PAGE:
And there really is a lot of continuing room for innovation there and a lot of good resonance with our customers, who are looking to get the most out of their current investment in MPG2 boxes.

Operator

Your next question comes from Jack Monte with Lehman Brothers.

Jack Monte - Lehman Brothers

I just wanted to touch upon the seasonality that, you know, on the visibility you have into the cable segment going into the second half of the year. I think there are times in the past it’s been seasonally down in the fourth quarter. I was curious if that was a scenario you viewed as being highly probably as we go into the second half of 2008?

Robin N. Dickson

I tried to address a little bit of this earlier, Jack. There’s always some level of uncertainty about the fourth quarter and perhaps cable spending. Or I would say it more generally, our customer spending, but often cable in particular. As I said, we’ve seen budget flushes in some years and we’ve seen the spending turn off at some point during the quarter. So that was the uncertainty over that. And it’s too early, really, to have any good visibility over that. It’s certainly one factor that we considered as we put the guidance together. We just really simply don’t know it at this point.

What is comforting is that we’ve seen a strong rebound in bookings in the second quarter, after what was, my our own admission, a relatively light first quarter and that seems to be continuing, at least from what we can see in July. So that’s comforting. But it’s just a little early to be speculating on what happens in late November and December.

Jack Monte - Lehman Brothers

And I just wanted to touch upon the satellite segment again. Is some of the up tick in the second half satellite revenues tied to some late second quarter orders or would you quantify it as saying that there’s a lot of finished good inventory for satellite waiting customer acceptance to be able to recognize that revenue? How should we think about that?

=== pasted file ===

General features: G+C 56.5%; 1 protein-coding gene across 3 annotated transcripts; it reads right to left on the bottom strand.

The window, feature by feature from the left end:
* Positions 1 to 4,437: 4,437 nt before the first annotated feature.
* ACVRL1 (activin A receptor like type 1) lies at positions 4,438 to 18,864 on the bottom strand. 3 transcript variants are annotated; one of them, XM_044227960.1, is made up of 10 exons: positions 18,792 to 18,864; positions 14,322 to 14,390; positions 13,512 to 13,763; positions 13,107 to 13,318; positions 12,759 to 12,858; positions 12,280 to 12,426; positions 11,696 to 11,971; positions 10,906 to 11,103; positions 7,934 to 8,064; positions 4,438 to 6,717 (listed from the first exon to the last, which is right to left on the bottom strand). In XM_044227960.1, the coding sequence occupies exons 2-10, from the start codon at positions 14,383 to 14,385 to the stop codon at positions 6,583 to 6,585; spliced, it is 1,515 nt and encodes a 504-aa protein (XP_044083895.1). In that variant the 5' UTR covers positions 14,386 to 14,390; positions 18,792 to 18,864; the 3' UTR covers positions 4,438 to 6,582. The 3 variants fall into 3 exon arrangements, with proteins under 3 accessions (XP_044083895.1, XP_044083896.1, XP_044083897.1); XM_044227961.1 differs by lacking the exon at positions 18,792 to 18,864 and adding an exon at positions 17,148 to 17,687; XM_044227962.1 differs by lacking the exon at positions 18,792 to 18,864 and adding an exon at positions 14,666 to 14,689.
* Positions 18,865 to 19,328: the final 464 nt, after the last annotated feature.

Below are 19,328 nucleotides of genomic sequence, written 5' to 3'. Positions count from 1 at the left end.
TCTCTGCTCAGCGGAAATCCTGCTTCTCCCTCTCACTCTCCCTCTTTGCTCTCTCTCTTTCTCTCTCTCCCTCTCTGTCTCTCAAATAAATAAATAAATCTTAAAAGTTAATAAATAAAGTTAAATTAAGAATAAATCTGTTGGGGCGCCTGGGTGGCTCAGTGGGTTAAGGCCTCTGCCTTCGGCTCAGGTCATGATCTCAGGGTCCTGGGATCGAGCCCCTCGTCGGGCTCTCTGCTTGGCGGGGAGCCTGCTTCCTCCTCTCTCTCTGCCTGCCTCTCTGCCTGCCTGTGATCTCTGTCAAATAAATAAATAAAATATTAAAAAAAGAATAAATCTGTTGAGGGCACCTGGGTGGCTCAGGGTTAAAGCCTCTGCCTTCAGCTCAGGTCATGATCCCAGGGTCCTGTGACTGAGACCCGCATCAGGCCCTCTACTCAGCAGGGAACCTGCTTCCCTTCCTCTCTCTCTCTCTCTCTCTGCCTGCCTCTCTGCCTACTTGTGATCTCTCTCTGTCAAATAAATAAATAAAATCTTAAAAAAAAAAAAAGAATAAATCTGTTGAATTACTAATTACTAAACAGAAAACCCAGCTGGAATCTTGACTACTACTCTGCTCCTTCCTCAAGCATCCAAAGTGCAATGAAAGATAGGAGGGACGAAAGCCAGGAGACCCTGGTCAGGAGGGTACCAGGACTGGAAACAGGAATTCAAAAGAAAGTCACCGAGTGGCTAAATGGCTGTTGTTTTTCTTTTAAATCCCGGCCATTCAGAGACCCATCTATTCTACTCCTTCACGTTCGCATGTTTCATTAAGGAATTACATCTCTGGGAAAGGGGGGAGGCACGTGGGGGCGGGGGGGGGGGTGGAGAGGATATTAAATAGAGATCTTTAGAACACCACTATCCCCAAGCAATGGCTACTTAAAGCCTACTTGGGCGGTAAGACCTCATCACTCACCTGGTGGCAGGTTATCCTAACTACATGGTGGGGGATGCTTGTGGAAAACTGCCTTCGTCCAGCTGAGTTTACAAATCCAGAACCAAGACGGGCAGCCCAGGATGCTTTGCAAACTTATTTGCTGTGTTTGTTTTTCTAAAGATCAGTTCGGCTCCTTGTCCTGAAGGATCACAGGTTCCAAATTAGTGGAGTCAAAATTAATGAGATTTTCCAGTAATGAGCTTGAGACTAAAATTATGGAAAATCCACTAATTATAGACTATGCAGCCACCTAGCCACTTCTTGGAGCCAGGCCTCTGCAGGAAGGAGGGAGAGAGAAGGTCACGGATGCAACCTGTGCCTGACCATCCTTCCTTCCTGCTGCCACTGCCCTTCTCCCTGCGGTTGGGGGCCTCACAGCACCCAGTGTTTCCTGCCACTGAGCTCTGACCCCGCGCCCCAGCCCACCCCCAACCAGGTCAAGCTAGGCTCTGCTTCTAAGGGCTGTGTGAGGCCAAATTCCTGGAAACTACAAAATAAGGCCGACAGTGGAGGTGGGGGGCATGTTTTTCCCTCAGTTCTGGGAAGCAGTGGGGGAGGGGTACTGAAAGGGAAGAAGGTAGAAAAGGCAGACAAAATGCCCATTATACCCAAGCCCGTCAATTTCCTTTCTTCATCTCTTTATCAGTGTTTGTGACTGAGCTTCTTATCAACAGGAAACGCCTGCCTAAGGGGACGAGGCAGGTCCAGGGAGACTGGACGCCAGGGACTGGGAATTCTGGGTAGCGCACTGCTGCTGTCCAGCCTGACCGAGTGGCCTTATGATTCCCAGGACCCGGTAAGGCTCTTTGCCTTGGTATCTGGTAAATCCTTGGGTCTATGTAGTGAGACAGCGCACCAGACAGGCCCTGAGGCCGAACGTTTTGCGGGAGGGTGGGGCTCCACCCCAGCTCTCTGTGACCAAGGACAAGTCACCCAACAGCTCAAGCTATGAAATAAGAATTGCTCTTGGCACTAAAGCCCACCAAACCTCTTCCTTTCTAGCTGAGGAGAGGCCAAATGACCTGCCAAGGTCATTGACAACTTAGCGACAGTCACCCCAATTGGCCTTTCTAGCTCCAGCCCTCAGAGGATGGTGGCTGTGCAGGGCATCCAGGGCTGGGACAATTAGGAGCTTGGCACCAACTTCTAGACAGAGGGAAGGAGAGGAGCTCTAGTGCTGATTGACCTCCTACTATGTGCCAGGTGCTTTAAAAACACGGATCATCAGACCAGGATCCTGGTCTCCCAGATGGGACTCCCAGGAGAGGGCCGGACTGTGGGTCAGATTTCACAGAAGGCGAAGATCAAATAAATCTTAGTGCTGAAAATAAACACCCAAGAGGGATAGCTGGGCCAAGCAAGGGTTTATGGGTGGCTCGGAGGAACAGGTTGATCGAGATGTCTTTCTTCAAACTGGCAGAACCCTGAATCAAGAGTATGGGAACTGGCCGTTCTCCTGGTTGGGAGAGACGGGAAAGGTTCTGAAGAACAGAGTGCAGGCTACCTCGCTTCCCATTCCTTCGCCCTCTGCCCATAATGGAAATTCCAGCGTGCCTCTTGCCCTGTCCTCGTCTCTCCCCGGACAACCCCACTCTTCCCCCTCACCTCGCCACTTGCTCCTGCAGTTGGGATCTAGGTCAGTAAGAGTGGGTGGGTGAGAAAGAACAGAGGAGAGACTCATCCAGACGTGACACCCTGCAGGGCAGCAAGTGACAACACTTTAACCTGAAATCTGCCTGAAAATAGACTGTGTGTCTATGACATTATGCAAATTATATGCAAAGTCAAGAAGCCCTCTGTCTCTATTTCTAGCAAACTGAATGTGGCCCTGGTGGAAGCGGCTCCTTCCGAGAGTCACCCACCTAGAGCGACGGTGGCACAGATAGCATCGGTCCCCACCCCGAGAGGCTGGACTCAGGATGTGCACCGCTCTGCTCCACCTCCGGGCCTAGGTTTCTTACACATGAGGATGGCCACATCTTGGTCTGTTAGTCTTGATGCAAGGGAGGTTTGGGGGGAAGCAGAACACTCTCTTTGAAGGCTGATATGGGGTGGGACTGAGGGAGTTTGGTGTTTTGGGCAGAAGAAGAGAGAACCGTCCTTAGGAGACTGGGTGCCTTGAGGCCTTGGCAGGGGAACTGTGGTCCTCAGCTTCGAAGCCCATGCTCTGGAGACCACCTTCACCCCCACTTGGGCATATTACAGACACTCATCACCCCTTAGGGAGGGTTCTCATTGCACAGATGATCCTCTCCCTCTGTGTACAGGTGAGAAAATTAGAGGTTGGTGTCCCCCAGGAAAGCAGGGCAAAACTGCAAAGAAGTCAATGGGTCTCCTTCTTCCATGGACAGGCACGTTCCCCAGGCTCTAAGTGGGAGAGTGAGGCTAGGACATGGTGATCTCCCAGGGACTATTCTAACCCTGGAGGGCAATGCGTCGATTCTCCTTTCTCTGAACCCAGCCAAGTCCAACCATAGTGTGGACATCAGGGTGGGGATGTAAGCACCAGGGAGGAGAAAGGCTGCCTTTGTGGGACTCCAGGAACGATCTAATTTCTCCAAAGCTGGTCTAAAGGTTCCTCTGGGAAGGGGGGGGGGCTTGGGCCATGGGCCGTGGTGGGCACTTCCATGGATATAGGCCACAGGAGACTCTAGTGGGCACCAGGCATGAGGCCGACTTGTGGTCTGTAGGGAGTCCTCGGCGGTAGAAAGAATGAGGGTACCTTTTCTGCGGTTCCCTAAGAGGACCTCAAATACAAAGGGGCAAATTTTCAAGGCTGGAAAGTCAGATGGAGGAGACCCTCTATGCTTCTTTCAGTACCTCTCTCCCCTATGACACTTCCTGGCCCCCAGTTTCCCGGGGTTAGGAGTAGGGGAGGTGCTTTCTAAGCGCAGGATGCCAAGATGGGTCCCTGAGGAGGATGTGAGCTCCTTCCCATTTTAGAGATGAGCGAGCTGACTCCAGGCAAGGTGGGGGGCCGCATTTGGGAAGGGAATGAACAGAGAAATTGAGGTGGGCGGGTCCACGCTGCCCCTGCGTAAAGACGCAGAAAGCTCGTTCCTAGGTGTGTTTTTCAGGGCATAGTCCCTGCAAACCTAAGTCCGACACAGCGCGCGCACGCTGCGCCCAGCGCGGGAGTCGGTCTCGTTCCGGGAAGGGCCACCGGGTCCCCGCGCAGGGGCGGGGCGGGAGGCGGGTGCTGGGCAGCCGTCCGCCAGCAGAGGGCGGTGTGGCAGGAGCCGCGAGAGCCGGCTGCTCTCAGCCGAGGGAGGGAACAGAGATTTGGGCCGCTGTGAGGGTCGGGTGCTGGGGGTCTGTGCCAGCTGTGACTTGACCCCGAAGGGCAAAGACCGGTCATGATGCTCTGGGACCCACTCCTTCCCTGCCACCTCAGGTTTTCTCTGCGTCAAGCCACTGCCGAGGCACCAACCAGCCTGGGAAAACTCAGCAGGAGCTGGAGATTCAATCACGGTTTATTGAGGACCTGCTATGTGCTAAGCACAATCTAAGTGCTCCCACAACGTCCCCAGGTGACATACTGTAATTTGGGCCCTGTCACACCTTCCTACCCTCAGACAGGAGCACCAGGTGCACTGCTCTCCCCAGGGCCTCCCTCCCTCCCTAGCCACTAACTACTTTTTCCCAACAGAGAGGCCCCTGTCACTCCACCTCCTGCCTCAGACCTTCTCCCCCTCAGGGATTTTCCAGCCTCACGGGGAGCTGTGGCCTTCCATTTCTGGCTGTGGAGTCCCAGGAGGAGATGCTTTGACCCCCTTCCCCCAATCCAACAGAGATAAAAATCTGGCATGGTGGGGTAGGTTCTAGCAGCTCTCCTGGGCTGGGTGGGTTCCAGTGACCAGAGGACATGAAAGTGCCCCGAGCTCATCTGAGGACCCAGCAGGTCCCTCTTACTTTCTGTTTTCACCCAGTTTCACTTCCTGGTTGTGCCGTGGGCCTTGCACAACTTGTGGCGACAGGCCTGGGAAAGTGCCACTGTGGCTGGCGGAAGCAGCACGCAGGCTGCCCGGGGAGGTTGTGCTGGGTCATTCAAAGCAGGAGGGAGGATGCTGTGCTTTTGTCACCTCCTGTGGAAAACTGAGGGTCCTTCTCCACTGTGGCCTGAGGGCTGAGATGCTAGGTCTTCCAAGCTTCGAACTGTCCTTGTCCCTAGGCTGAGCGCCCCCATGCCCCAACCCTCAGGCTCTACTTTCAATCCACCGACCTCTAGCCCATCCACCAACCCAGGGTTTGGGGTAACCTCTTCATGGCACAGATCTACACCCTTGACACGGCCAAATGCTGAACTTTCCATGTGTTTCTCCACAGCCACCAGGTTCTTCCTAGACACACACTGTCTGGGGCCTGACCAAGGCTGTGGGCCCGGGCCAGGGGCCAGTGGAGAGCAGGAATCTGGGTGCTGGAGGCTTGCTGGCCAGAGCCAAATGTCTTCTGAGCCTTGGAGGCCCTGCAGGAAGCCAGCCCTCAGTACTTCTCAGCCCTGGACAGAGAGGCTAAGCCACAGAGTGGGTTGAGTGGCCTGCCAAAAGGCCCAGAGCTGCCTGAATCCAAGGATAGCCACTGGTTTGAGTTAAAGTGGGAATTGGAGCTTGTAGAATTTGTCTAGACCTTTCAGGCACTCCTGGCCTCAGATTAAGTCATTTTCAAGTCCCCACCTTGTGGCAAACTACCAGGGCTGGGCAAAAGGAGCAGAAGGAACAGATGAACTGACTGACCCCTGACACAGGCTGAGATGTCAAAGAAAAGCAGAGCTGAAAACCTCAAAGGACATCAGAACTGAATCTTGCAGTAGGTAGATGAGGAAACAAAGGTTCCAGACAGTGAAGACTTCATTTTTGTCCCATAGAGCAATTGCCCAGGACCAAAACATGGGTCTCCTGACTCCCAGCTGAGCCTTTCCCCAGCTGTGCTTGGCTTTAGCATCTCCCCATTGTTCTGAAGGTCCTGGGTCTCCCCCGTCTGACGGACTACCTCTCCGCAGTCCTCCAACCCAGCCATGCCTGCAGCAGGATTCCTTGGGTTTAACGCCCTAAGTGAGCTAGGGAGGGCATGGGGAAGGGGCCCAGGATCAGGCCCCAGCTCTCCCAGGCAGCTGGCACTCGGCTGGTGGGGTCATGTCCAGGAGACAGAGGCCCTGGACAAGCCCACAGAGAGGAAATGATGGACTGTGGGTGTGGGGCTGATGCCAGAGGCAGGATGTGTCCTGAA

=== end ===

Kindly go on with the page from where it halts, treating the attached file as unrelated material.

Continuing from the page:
Robin N. Dickson

Well, our satellite business for most of our customers is a business that we recognize revenue typically over a number of quarters. Most of these, to use our own definition, are projects and typically recognized revenue over several quarters, and we have a number of those in the pipeline. So I would say we tend to have more future satellite revenue sitting in deferred revenue than we do in our standard book-and-ship backlog. Although we do have both. It is very customer-dependent and sometimes even product-dependent. But as I mentioned earlier, we have a number of satellite projects in process at the moment and that’s one of the things that gives us comfort about growth for the full year in the satellite business, growth for the full year 2008 over 2007.

Jack Monte - Lehman Brothers

And there were some currency remarks made in the prepared comments. I think 50% of the revenues was international. How much of that is priced in dollars versus other currencies? And also if you could just touch on the cost of materials there that are U.S. dollar-based, just to give us a sense of how we should think about that going forward.

Robin N. Dickson

We still have a relatively small but a growing portion of our international revenues denominated in currencies other than dollars, so the dollar is still our primary billing currency but that is changing pretty rapidly in Europe and as we move our European support center in place, I mentioned that is going to accelerate. So we’re certainly getting some benefit on the top line. Most of our material costs are denominated in dollars but clearly inflation in some countries and the rising cost of freight and fuel and some of the other inflationary pressures are having some impact on our contract manufacturers.

But at this point I would say that currency has been so far a net benefit to us. Maybe not a huge one, but at least it has been a net benefit to us.

Jack Monte - Lehman Brothers

Also in the prepared remarks, I don’t think it was mentioned. Is ASTRA in Germany and SKY Italia, they’re already ordering or they’re going to begin ordering in 2009? Or when are those projects expected to start?

Robin N. Dickson

As Patrick has indicated, SKY Italia is a new customer for us and we’ve already recognized some of the revenue from that. ASTRA is an ongoing customer and this particular project was noteworthy, but they’re an ongoing customer and they have been ordering from us for some time. But much of the project that was discussed in the press release, I believe most of that revenue has already actually been recorded.